PLASTIC: WHOSE RESPONSIBILITY?
Topic : 2019/2020
Ensuring the sustainable utilisation of resources is a key step that individuals can take to reduce our collective impact on the environment, including the use of and disposal of plastic.
Plastics in the environment impact wildlife, environmental and human health, with a legacy that will last for generations. However, who is responsible for their ubiquitous use and poor disposal? If we are to change the world, who needs to lead the charge?
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We teamed up with science and wildlife presenter Liz Bonnin to create a special video to introduce this important topic.
Watch our 2020 panel discussion where we heard from subject experts about how we can individually and collectively address the plastic crisis. Hosted by Will Travers OBE, Born Free’s Executive President & Co-Founder, panel members included Baroness Natalie Bennett, Sian Sutherland, Andrew Thornton and Chris Coode.
For a summary of learning objectives and UK curriculum links, please click below.
Plastic isn’t, in itself, the problem. It’s how we use it and how we dispose of it. We are already unable to cope with the amount of plastic waste we generate, with severe environmental consequences.
Only with individual and collective action can we hope to turn the tide.
How can YOU take responsibility on the issue of plastic pollution?
Undertake your own plastic audit
- Keep a diary of all the plastics you use in a day – from the minute you wake up, to when you go to bed
- Go back through your diary to find times when you used plastic unnecessarily and find alternatives
- There are many websites available that can help you make these switches from plastic to more sustainable products.
Reuse plastic bottles
Approximately 13 billion plastic bottles are used each year in the UK. Only 7.5 billion of these are recycled.
How can you reuse plastic bottles, once they are too old to drink out of, to improve your school’s local environment?
- Hanging planters
- Bird feeders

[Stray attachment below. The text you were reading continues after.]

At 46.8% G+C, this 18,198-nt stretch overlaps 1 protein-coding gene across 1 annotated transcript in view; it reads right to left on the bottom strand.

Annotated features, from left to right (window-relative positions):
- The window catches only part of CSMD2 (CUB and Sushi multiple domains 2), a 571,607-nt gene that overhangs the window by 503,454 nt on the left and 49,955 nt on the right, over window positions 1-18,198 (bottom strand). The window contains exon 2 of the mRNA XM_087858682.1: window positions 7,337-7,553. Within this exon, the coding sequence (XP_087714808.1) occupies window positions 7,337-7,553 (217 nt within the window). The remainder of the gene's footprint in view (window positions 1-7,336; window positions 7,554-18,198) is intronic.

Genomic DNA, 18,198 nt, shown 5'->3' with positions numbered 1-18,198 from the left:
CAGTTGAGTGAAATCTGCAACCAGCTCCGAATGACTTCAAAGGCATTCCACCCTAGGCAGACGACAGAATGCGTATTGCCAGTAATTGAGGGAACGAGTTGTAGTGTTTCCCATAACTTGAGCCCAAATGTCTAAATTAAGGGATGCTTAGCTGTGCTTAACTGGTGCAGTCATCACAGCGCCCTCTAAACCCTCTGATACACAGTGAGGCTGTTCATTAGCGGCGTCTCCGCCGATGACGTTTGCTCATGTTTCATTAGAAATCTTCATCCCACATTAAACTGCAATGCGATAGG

- Create a terrarium.
Promote a plastic-free packed lunch
Challenge your classmates to go plastic-free with their packed lunches. No Clingfilm, straws, crisp packets etc.
And if you want an even greater challenge, ask your parents to try and make your packed lunch out of ingredients that did not come in plastic packaging.
Raise awareness in the community.
300 pupils at Chalkwell Hall Junior School helped their local council raise awareness about the issue of plastic pollution.
Their brilliant artwork was displayed in a public space for everyone to see!
OR START YOUR OWN ENVIRONMENTAL CAMPAIGN!
Sisters Melati and Isabel Wijsen are on a mission to ban plastic bags in Bali, and set up their own NGO – Bye Bye Plastic Bags.
Watch their TED talk by clicking on the link below.
BYE BYE PLASTIC BAGS
Bye Bye Plastic Bags (BBPB) is driven by youth to say NO to plastic bags.
Founders, Melati and Isabel, say: “We are so proud that our story is being shared in classrooms around the world and if we were able to inspire you with our story even better!
“The one piece of advice we can give you: Find out what you are passionate about, whether this is banning plastic bags, helping the disadvantaged in your community or saving an endangered species by raising awareness. BBPB is proof that you are never too young – or too old – to be the change you want to see in this world.
“Go out there and don’t let anyone ever tell you that kids can’t do things. As we mentioned in our TED talk – we might just be 25% of the population, but we are 100% of the future.”